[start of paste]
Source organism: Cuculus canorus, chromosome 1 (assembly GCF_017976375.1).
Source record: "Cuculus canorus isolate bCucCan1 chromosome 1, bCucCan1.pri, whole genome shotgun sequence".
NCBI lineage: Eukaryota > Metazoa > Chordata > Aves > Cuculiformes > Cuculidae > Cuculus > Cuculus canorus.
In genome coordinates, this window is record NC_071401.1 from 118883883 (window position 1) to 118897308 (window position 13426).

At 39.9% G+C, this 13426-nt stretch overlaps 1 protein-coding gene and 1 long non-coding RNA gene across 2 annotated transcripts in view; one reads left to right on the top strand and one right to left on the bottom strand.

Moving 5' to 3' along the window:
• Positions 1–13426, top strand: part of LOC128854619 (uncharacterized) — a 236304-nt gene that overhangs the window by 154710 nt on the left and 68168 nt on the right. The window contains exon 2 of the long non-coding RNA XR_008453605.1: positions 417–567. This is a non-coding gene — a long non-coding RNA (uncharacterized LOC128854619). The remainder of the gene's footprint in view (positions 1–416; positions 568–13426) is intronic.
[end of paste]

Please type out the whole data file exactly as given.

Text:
Source organism: Cuculus canorus, chromosome 1 (assembly GCF_017976375.1).
Source record: "Cuculus canorus isolate bCucCan1 chromosome 1, bCucCan1.pri, whole genome shotgun sequence".
NCBI lineage: Eukaryota > Metazoa > Chordata > Aves > Cuculiformes > Cuculidae > Cuculus > Cuculus canorus.
In genome coordinates, this window is record NC_071401.1 from 118883883 (window position 1) to 118897308 (window position 13426).

At 39.9% G+C, this 13426-nt stretch overlaps 1 protein-coding gene and 1 long non-coding RNA gene across 2 annotated transcripts in view; one reads left to right on the top strand and one right to left on the bottom strand.

Moving 5' to 3' along the window:
• Positions 1–13426, top strand: part of LOC128854619 (uncharacterized) — a 236304-nt gene that overhangs the window by 154710 nt on the left and 68168 nt on the right. The window contains exon 2 of the long non-coding RNA XR_008453605.1: positions 417–567. This is a non-coding gene — a long non-coding RNA (uncharacterized LOC128854619). The remainder of the gene's footprint in view (positions 1–416; positions 568–13426) is intronic.